I think the problem I had with Dent doing all that was that he wasn’t satisfactorily developed (for me) in the first half, especially his “romance” with Rachel which I’ve already stated I didn’t buy for a second. What you said is true to an extent, and it sounds good on paper, but I felt it was poorly executed on film.

    I’m sure Nolan didn’t intend to write cheap thrills. I just felt like he didn’t quite know where to go after the thrill midpoint climax. As a result, the second half drags senselessly, never reaching the peak of that first climax, and then it just crashes into an abrupt (and for me, unsatisfying) conclusion.

    Having two villains in this film seemed so pointless to me, as it made Ledger’s Joker far less effective and rushed Two-face to a point where he became a laughable villain. And once again, the overcrowding rendered supporting characters essentially useless. Obviously this is all opinion, but if you can honestly tell me you enjoy the second half over the vastly superior first half, then I have no idea what you’re thinking.

  • 7 12-18-2009 at 11:20 am

    McAllister said...

    I think this season is open to an enormous amount of upsets and surprises… because we don’t know exactly what to expect with 10 slots in Best Picture, we very well could all be mistaken with Nine and Invictus. Maybe the lot of the Academy won’t just go with those because they are safe choices that won’t offend anyone because they are being predicted by all of us. Stuff like “Star Trek” or even “(500) Days of Summer” could EASILY sneak in… and great if they do.

  • 8 12-18-2009 at 11:43 am

    Brian said...

    If Avatar had gotten an ensemble nom, then UITA might have to worry. It didn’t, so it doesn’t.

    Hurt Locker has gained a lot of steam, sure, but I’m not sure how much it will translate to a BP win rather than Bigelow taking a more commanding lead.

    Basterds is looking like a great bet for original screenplay.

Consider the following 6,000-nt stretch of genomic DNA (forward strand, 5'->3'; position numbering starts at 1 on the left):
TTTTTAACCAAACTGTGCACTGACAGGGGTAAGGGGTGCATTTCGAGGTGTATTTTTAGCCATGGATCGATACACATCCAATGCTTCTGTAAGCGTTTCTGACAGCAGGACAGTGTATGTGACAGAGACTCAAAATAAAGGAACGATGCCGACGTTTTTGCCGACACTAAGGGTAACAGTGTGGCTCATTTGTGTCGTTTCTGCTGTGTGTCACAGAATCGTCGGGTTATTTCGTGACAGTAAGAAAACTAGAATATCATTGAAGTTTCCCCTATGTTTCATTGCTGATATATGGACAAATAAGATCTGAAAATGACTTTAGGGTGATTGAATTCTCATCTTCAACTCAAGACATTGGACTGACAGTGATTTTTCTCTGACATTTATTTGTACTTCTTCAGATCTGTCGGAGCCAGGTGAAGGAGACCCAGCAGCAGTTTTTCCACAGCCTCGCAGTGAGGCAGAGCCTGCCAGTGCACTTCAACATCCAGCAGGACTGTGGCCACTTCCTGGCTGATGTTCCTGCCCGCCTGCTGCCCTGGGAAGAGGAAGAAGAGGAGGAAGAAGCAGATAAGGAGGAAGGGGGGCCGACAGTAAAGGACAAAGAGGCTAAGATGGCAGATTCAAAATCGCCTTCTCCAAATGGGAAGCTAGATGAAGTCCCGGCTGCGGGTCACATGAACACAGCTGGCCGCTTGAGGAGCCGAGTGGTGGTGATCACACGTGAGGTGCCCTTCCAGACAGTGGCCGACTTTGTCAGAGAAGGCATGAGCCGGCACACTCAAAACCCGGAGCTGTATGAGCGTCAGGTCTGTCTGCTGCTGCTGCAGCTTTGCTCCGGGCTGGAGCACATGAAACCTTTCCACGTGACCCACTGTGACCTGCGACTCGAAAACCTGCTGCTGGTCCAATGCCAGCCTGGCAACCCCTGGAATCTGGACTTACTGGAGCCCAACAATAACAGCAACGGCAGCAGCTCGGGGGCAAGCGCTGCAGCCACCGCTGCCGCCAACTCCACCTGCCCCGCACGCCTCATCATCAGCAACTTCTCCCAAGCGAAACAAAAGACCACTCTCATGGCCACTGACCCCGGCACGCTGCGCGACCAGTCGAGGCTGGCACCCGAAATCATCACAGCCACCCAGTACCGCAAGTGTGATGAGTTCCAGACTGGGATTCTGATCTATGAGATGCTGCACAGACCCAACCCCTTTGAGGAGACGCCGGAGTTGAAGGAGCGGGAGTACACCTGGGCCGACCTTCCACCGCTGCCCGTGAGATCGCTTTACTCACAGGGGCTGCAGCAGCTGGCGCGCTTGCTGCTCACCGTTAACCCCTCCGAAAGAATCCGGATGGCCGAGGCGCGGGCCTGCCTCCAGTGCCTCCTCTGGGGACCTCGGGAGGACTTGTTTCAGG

• 9 12-18-2009 at 4:51 pm

    Danny King said...

    Glenn: Yes, Farmiga and Kendrick do have scenes together.

    Craig: I never said I enjoyed the second half more than the first half, I was simply defending the second half in response to your earlier comments. And it seems like you are using the oustanding first half to criticize the second half rather than look at it in it’s own light.

    I’m also not quite sure how Two Face made The Joker a less powerful villain. If anything, it only reinforced how dangerous of a force Ledger’s character really was.

  • 10 12-18-2009 at 5:08 pm

    Craig said...

    I never said I thought you liked the second half more, just that if you had, I would see no point in continuing this argument. Obviously I’m using the first half to criticize the second, as any film with such a vast drop off of quality is incredibly flawed (and only an OK film overall). If the whole film was of the quality of the first half, it would be worthy of all the praise it received and probably my favorite superhero film. If the whole thing was as bad as the second half, it would be mediocre at best and would sit, in my opinion, among the lesser comic book adaptations. As is, it’s a 2 or 2.5/4 AT BEST.

    The entire second half made the Joker a less powerful villain because he lost the mysterious, unpredictability he had in the first half. When he was flitting in and out of the shadows, wreaking havoc suddenly and out of nowhere, he was among the most frightening villains of this era of cinema. When he moved to the forefront, he just became another comic book villain to me. Not scary, not unpredictable. And his latter “villainous plots” were stupid. Two-Face took the emphasis off the Joker even though he clearly should have been saved for the next movie. I don’t even know how that’s arguable, but obviously, we agree on nearly nothing.

  • 11 12-18-2009 at 8:23 pm

    Danny King said...

    Craig: Ha, I guess I agree on the last part: that we agree on nearly nothing. Still a good discussion though, I think we are both too convinced in our own opinions to change them at all.